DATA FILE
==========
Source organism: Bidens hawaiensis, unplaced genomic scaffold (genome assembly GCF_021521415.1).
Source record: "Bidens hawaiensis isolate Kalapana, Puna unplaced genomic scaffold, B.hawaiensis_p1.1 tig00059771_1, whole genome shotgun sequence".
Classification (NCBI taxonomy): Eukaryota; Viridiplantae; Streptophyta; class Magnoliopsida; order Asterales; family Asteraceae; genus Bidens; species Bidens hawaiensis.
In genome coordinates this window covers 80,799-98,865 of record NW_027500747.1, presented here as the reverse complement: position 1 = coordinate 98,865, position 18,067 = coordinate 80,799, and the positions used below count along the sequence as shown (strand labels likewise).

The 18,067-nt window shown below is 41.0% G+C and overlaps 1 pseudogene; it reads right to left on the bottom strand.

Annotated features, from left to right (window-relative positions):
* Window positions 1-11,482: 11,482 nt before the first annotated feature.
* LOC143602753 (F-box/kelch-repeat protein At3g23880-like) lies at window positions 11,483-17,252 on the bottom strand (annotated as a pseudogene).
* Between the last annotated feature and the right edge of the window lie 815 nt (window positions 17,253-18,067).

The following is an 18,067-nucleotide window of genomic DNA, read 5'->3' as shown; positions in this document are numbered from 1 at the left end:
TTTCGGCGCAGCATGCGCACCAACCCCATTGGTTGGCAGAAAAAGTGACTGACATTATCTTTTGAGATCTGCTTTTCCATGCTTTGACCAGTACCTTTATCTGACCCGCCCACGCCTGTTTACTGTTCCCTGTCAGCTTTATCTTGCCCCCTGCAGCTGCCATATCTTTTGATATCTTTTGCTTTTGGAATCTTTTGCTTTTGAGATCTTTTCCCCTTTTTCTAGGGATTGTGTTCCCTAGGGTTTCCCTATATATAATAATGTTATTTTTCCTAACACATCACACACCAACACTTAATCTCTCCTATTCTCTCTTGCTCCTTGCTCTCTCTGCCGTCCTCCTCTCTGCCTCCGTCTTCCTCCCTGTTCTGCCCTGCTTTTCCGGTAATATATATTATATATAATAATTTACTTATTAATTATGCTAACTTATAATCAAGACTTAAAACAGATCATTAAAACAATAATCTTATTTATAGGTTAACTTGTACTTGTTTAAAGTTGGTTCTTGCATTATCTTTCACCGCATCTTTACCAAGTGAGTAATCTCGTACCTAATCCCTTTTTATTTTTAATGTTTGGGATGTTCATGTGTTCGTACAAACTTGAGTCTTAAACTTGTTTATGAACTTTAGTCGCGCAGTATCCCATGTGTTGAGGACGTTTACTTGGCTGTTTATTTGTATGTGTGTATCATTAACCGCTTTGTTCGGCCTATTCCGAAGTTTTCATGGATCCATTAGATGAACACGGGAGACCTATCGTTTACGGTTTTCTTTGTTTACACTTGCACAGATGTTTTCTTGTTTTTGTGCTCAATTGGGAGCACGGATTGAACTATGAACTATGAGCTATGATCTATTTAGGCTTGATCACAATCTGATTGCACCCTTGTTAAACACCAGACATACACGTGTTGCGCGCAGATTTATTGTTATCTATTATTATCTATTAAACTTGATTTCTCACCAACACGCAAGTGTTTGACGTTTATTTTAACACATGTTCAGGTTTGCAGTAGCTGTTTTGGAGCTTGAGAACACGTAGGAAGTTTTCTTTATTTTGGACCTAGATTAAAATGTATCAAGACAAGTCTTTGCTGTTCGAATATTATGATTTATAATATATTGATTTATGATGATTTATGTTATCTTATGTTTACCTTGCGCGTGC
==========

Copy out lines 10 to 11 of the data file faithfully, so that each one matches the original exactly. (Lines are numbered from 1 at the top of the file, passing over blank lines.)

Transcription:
The following is an 18,067-nucleotide window of genomic DNA, read 5'->3' as shown; positions in this document are numbered from 1 at the left end:
TTTCGGCGCAGCATGCGCACCAACCCCATTGGTTGGCAGAAAAAGTGACTGACATTATCTTTTGAGATCTGCTTTTCCATGCTTTGACCAGTACCTTTATCTGACCCGCCCACGCCTGTTTACTGTTCCCTGTCAGCTTTATCTTGCCCCCTGCAGCTGCCATATCTTTTGATATCTTTTGCTTTTGGAATCTTTTGCTTTTGAGATCTTTTCCCCTTTTTCTAGGGATTGTGTTCCCTAGGGTTTCCCTATATATAATAATGTTATTTTTCCTAACACATCACACACCAACACTTAATCTCTCCTATTCTCTCTTGCTCCTTGCTCTCTCTGCCGTCCTCCTCTCTGCCTCCGTCTTCCTCCCTGTTCTGCCCTGCTTTTCCGGTAATATATATTATATATAATAATTTACTTATTAATTATGCTAACTTATAATCAAGACTTAAAACAGATCATTAAAACAATAATCTTATTTATAGGTTAACTTGTACTTGTTTAAAGTTGGTTCTTGCATTATCTTTCACCGCATCTTTACCAAGTGAGTAATCTCGTACCTAATCCCTTTTTATTTTTAATGTTTGGGATGTTCATGTGTTCGTACAAACTTGAGTCTTAAACTTGTTTATGAACTTTAGTCGCGCAGTATCCCATGTGTTGAGGACGTTTACTTGGCTGTTTATTTGTATGTGTGTATCATTAACCGCTTTGTTCGGCCTATTCCGAAGTTTTCATGGATCCATTAGATGAACACGGGAGACCTATCGTTTACGGTTTTCTTTGTTTACACTTGCACAGATGTTTTCTTGTTTTTGTGCTCAATTGGGAGCACGGATTGAACTATGAACTATGAGCTATGATCTATTTAGGCTTGATCACAATCTGATTGCACCCTTGTTAAACACCAGACATACACGTGTTGCGCGCAGATTTATTGTTATCTATTATTATCTATTAAACTTGATTTCTCACCAACACGCAAGTGTTTGACGTTTATTTTAACACATGTTCAGGTTTGCAGTAGCTGTTTTGGAGCTTGAGAACACGTAGGAAGTTTTCTTTATTTTGGACCTAGATTAAAATGTATCAAGACAAGTCTTTGCTGTTCGAATATTATGATTTATAATATATTGATTTATGATGATTTATGTTATCTTATGTTTACCTTGCGCGTGC